Clinton Larson: That's an interesting point there, because I feel like a lot of people, like you said, it would have maybe they have an idea of what their retirement's going to look like, maybe they have some goals in mind. But once it's actually real, I feel like it's probably a whole different feel for people. So I'm curious, like when you're talking to people in this transition phase, you know, they're about to move in the direction of a pretty, you know, life changing event. So how do you how do you talk to people about those goals that they have for retirement? How do you work through that with people? Because, you know, I imagine, like I said, some people probably have a very clear idea in their head and maybe that changes in a day. Or maybe some people just have no idea and they're just like, I don't know what I'm going to need. So how do you work through that with people when you're trying to determine, you know, something so specific as a number and then related to something so complex and idiosyncratic as your retirement goals?
Ava Archibald: I try to back away the numbers in the initial conversation. I first want to hear what their goals are for themselves as a as usually a married couple. What are you looking for down the road? Ideally, what do you want to have happen for your family going forward? Especially if we took tax off the table? Once I hear a little bit more about them and their family, their family dynamics, then we can back into the amounts they need and the amounts that make them comfortable and let them achieve what it is that they want for their family going forward.
Some people may have a set dollar amount that this is all I want my children to have. The rest is going to charity or this is the amount I want to make sure that gives me comfort. You know, might be very different to the couple next door, but everybody has their own comfort level of what they believe they want. So once they know that and what they want for the family, then we can work it out and get into the details and really work into key. So what does that look like?
And now what is it really that you do need annually and what do we need 20 years down the road? Are you looking at buying that second home? I notice sometimes husband and wife, when we start having these discussions, there's a big difference of what the wife may want for the family versus what the husband wants for the family. It's great to start talking about those things because it's hard to have that discussion sometimes. But once we can get their goals in line, we can back in to their cash flow and how the tax will play out and help them achieve what that goal is.
Clinton Larson: That makes sense. And as you're talking to I'm thinking to as well that like this obviously isn't a static plan, right? You know, like if you have a plan for your retirement, you know, year one, year two, by the time you get to year three, maybe you might have a whole different idea of what you want to accomplish or do. I'm curious, how do you work through the changes that are probably inevitable in any sort of wealth plan that someone might have?
Ava Archibald: Well, I let people know once we have a plan in place that isn't the end of the line. I mean, if there's a change in legislation, we most definitely want to be reaching out to our clients. Like I mentioned earlier, the estate tax exemption is the largest it's ever been that I would call it 12 million, just over 12 million per person. But it's going to drop in 2026 to about six, six and a half million per person. That's a really big change that's going to change someone's maybe game plan. So maybe we have them set today at a very comfortable place from an estate tax perspective. But come 2024 or 2025, we may need to revisit with them if this law looks like it's going to stay in place.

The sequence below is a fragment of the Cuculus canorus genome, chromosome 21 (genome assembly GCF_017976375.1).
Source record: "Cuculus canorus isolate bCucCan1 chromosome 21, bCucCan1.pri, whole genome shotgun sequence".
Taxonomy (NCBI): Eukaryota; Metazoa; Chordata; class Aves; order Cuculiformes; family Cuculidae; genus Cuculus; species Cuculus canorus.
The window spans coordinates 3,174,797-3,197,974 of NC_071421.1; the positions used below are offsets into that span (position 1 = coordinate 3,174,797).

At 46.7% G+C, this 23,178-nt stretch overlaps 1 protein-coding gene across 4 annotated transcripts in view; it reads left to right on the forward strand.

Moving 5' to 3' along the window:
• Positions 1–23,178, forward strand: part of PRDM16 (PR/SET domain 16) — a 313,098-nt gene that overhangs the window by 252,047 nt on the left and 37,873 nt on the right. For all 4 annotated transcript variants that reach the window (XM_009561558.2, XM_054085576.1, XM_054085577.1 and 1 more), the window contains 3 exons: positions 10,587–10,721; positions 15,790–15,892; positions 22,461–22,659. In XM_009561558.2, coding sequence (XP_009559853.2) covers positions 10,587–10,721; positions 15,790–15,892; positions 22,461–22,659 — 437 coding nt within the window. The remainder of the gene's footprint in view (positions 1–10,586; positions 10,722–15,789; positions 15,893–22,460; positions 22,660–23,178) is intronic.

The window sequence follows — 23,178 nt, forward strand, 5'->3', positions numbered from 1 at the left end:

There's a lot of people who might be doing or changing their estate plans to account for that. When we're drafting plans today or working with clients on drafting a plan and doing that kind of tax projection. We're already looking at what is your tax look like today if you pass or gift, what does it look like in 2026 if this does drop? The other thing to think about is personal lives change. You know, maybe one of their children will have some difficult health event or something or one spouse may pass. That changes things. And we want to revisit with those clients when those things happen. The benefit we have in doing estate planning in an accounting firm is we connect with our clients once a year when we're doing their tax returns. That's an ideal time for us to have those conversations and find out if there is that life changing event where maybe we need to change the plan up a little bit.
Clinton Larson: That's a good perspective because I was just thinking that this is also something where there's certain aspects of a sale that you're going to deal with somebody. And then once the sale is through, you know, then, you know, it's a handshake and a goodbye. But I'm guessing with a lot of the clients you work with, you're probably working with them for quite a few years, correct?
Ava Archibald: Many times, because after they have that sale, life has changed and their financial situation has changed. Sometimes it education. If it's an estate plan that we've put in place, like the one I described where we may do a sale to a trust. There's a lot of things we want to make sure that happen correctly because you can draft the best plan. But if it's not followed through with you don't implement the plan down the road and take the right steps after the fact. All that planning you did on the front end could be for nothing. And maybe all that estate planning I did is going to come back. You have to make sure you take the right steps.